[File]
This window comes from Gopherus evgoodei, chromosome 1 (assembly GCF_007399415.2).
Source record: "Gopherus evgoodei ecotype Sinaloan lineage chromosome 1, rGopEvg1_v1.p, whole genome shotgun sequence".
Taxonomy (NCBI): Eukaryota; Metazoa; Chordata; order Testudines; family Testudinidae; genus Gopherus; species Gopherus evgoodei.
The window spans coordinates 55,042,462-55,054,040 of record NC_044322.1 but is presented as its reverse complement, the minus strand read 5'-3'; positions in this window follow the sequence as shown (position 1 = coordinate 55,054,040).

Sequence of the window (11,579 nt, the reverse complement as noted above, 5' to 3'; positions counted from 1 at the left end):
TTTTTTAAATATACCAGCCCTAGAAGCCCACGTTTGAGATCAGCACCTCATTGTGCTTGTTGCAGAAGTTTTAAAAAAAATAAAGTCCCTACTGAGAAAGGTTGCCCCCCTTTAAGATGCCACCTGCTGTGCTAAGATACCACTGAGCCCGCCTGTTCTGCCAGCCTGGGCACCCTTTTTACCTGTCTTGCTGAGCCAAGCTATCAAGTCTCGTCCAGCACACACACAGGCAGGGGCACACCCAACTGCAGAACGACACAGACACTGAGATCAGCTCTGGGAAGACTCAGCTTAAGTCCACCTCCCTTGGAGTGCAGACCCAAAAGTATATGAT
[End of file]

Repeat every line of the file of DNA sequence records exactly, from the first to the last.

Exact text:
This window comes from Gopherus evgoodei, chromosome 1 (assembly GCF_007399415.2).
Source record: "Gopherus evgoodei ecotype Sinaloan lineage chromosome 1, rGopEvg1_v1.p, whole genome shotgun sequence".
Taxonomy (NCBI): Eukaryota; Metazoa; Chordata; order Testudines; family Testudinidae; genus Gopherus; species Gopherus evgoodei.
The window spans coordinates 55,042,462-55,054,040 of record NC_044322.1 but is presented as its reverse complement, the minus strand read 5'-3'; positions in this window follow the sequence as shown (position 1 = coordinate 55,054,040).

Sequence of the window (11,579 nt, the reverse complement as noted above, 5' to 3'; positions counted from 1 at the left end):
TTTTTTAAATATACCAGCCCTAGAAGCCCACGTTTGAGATCAGCACCTCATTGTGCTTGTTGCAGAAGTTTTAAAAAAAATAAAGTCCCTACTGAGAAAGGTTGCCCCCCTTTAAGATGCCACCTGCTGTGCTAAGATACCACTGAGCCCGCCTGTTCTGCCAGCCTGGGCACCCTTTTTACCTGTCTTGCTGAGCCAAGCTATCAAGTCTCGTCCAGCACACACACAGGCAGGGGCACACCCAACTGCAGAACGACACAGACACTGAGATCAGCTCTGGGAAGACTCAGCTTAAGTCCACCTCCCTTGGAGTGCAGACCCAAAAGTATATGAT